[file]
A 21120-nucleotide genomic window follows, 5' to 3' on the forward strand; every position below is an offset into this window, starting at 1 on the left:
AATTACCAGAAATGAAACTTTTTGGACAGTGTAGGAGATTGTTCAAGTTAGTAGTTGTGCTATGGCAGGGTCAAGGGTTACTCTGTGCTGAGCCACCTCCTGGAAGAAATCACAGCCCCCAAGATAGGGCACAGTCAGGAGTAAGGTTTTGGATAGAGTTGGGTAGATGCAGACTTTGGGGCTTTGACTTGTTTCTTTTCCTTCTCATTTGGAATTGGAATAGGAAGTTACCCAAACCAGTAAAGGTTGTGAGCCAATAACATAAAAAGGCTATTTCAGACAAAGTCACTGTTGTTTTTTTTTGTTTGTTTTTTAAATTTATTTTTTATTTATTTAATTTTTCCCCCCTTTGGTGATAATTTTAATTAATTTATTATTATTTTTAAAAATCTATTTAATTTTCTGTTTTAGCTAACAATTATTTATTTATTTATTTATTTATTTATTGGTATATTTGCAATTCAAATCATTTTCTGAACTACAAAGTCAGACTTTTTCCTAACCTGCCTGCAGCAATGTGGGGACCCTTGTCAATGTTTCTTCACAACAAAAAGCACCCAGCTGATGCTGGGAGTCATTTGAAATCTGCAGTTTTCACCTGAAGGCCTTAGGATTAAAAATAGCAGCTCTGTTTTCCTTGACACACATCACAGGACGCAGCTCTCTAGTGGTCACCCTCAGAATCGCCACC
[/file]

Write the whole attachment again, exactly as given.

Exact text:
A 21120-nucleotide genomic window follows, 5' to 3' on the forward strand; every position below is an offset into this window, starting at 1 on the left:
AATTACCAGAAATGAAACTTTTTGGACAGTGTAGGAGATTGTTCAAGTTAGTAGTTGTGCTATGGCAGGGTCAAGGGTTACTCTGTGCTGAGCCACCTCCTGGAAGAAATCACAGCCCCCAAGATAGGGCACAGTCAGGAGTAAGGTTTTGGATAGAGTTGGGTAGATGCAGACTTTGGGGCTTTGACTTGTTTCTTTTCCTTCTCATTTGGAATTGGAATAGGAAGTTACCCAAACCAGTAAAGGTTGTGAGCCAATAACATAAAAAGGCTATTTCAGACAAAGTCACTGTTGTTTTTTTTTGTTTGTTTTTTAAATTTATTTTTTATTTATTTAATTTTTCCCCCCTTTGGTGATAATTTTAATTAATTTATTATTATTTTTAAAAATCTATTTAATTTTCTGTTTTAGCTAACAATTATTTATTTATTTATTTATTTATTTATTGGTATATTTGCAATTCAAATCATTTTCTGAACTACAAAGTCAGACTTTTTCCTAACCTGCCTGCAGCAATGTGGGGACCCTTGTCAATGTTTCTTCACAACAAAAAGCACCCAGCTGATGCTGGGAGTCATTTGAAATCTGCAGTTTTCACCTGAAGGCCTTAGGATTAAAAATAGCAGCTCTGTTTTCCTTGACACACATCACAGGACGCAGCTCTCTAGTGGTCACCCTCAGAATCGCCACC